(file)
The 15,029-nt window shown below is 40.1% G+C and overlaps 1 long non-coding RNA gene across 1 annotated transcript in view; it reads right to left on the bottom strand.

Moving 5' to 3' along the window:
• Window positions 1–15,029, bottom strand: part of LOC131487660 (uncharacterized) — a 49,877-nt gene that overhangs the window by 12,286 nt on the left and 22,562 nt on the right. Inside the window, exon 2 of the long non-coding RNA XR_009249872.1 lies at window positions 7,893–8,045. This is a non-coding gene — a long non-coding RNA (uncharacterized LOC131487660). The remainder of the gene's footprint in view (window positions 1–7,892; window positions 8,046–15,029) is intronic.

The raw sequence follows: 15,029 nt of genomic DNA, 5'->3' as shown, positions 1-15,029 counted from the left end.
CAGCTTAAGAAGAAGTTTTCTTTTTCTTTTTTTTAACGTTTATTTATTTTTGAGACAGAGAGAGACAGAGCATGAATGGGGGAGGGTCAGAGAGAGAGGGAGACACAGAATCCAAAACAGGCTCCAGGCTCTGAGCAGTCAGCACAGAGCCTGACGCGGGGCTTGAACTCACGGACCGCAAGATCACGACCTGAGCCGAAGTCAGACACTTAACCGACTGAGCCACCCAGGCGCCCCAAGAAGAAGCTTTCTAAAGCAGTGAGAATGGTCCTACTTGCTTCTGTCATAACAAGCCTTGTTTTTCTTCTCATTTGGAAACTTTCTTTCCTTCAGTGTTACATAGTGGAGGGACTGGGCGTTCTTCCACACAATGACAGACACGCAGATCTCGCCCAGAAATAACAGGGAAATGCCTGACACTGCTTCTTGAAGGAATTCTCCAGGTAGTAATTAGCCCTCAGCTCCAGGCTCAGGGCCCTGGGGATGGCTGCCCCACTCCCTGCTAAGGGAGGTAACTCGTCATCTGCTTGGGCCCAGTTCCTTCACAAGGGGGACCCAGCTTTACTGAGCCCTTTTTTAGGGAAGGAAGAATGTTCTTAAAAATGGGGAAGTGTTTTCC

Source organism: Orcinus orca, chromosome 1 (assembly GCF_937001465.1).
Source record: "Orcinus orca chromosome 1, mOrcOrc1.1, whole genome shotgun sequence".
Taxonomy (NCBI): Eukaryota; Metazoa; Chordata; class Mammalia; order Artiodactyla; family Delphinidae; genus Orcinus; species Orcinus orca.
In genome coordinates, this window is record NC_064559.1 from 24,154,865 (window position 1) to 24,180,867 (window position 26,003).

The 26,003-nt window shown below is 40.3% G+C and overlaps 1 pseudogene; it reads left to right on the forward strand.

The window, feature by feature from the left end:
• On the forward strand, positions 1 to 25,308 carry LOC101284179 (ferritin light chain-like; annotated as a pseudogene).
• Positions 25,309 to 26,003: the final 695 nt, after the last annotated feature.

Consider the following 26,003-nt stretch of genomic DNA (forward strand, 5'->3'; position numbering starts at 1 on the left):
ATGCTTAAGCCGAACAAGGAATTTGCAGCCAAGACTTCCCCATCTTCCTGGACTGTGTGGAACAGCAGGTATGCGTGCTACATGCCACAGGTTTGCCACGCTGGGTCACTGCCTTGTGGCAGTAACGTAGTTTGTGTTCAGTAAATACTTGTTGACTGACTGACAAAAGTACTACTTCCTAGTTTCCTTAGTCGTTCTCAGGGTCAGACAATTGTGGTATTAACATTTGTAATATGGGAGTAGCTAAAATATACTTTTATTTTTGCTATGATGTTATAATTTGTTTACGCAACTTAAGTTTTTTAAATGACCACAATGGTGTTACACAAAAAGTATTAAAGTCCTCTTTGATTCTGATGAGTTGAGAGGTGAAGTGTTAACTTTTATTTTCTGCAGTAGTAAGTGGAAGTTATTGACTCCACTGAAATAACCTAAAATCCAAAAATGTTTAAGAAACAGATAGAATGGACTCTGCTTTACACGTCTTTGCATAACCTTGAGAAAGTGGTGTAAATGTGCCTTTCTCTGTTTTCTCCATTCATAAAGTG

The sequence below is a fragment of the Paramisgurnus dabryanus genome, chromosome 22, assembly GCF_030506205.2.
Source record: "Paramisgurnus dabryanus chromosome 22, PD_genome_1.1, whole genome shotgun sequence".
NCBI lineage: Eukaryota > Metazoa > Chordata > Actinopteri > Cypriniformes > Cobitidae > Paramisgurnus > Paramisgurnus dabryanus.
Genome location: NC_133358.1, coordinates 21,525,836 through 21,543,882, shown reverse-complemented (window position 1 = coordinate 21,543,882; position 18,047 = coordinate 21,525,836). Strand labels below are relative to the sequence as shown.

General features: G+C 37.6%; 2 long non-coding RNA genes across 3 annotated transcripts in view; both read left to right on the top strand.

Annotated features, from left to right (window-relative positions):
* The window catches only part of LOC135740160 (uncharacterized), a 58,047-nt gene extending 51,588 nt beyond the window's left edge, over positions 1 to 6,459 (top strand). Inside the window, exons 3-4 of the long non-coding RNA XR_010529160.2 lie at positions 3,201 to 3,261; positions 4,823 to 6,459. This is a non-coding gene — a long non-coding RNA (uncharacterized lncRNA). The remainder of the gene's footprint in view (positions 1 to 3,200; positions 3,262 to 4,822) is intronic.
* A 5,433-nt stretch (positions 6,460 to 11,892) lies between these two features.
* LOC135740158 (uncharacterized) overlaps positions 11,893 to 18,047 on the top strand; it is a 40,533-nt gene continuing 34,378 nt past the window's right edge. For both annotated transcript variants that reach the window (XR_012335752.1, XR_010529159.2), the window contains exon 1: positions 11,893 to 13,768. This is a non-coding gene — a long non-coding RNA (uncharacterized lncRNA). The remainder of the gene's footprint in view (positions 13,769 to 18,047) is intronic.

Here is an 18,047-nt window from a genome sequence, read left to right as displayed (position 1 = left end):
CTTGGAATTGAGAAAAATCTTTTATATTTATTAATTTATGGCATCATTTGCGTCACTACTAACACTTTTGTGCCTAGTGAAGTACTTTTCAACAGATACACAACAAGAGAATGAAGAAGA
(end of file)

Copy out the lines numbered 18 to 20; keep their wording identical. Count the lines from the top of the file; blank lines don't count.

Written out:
NCBI lineage: Eukaryota > Metazoa > Chordata > Actinopteri > Cypriniformes > Cobitidae > Paramisgurnus > Paramisgurnus dabryanus.
Genome location: NC_133358.1, coordinates 21,525,836 through 21,543,882, shown reverse-complemented (window position 1 = coordinate 21,543,882; position 18,047 = coordinate 21,525,836). Strand labels below are relative to the sequence as shown.

General features: G+C 37.6%; 2 long non-coding RNA genes across 3 annotated transcripts in view; both read left to right on the top strand.